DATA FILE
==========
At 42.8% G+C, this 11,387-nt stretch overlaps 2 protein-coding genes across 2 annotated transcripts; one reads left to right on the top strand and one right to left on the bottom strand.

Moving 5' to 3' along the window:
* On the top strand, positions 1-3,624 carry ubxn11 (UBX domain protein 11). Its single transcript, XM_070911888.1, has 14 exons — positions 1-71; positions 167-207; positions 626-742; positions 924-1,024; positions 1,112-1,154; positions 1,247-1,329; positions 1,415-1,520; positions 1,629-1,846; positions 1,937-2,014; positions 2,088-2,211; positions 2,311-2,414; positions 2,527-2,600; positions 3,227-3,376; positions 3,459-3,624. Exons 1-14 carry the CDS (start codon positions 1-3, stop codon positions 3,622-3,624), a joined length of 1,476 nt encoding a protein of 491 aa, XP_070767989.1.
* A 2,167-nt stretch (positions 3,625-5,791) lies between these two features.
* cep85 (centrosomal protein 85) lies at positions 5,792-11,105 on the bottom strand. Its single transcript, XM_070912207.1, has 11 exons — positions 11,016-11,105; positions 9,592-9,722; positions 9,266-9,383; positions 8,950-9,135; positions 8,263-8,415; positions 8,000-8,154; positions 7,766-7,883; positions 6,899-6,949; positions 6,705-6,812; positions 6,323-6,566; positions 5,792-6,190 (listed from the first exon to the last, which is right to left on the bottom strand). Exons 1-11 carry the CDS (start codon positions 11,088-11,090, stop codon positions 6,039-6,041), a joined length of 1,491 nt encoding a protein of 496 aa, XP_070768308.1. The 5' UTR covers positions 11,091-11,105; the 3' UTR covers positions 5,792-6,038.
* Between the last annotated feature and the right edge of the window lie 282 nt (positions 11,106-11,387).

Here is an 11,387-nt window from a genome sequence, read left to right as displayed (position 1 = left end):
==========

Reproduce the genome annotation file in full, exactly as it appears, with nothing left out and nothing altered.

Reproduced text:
At 42.8% G+C, this 11,387-nt stretch overlaps 2 protein-coding genes across 2 annotated transcripts; one reads left to right on the top strand and one right to left on the bottom strand.

Moving 5' to 3' along the window:
* On the top strand, positions 1-3,624 carry ubxn11 (UBX domain protein 11). Its single transcript, XM_070911888.1, has 14 exons — positions 1-71; positions 167-207; positions 626-742; positions 924-1,024; positions 1,112-1,154; positions 1,247-1,329; positions 1,415-1,520; positions 1,629-1,846; positions 1,937-2,014; positions 2,088-2,211; positions 2,311-2,414; positions 2,527-2,600; positions 3,227-3,376; positions 3,459-3,624. Exons 1-14 carry the CDS (start codon positions 1-3, stop codon positions 3,622-3,624), a joined length of 1,476 nt encoding a protein of 491 aa, XP_070767989.1.
* A 2,167-nt stretch (positions 3,625-5,791) lies between these two features.
* cep85 (centrosomal protein 85) lies at positions 5,792-11,105 on the bottom strand. Its single transcript, XM_070912207.1, has 11 exons — positions 11,016-11,105; positions 9,592-9,722; positions 9,266-9,383; positions 8,950-9,135; positions 8,263-8,415; positions 8,000-8,154; positions 7,766-7,883; positions 6,899-6,949; positions 6,705-6,812; positions 6,323-6,566; positions 5,792-6,190 (listed from the first exon to the last, which is right to left on the bottom strand). Exons 1-11 carry the CDS (start codon positions 11,088-11,090, stop codon positions 6,039-6,041), a joined length of 1,491 nt encoding a protein of 496 aa, XP_070768308.1. The 5' UTR covers positions 11,091-11,105; the 3' UTR covers positions 5,792-6,038.
* Between the last annotated feature and the right edge of the window lie 282 nt (positions 11,106-11,387).

Here is an 11,387-nt window from a genome sequence, read left to right as displayed (position 1 = left end):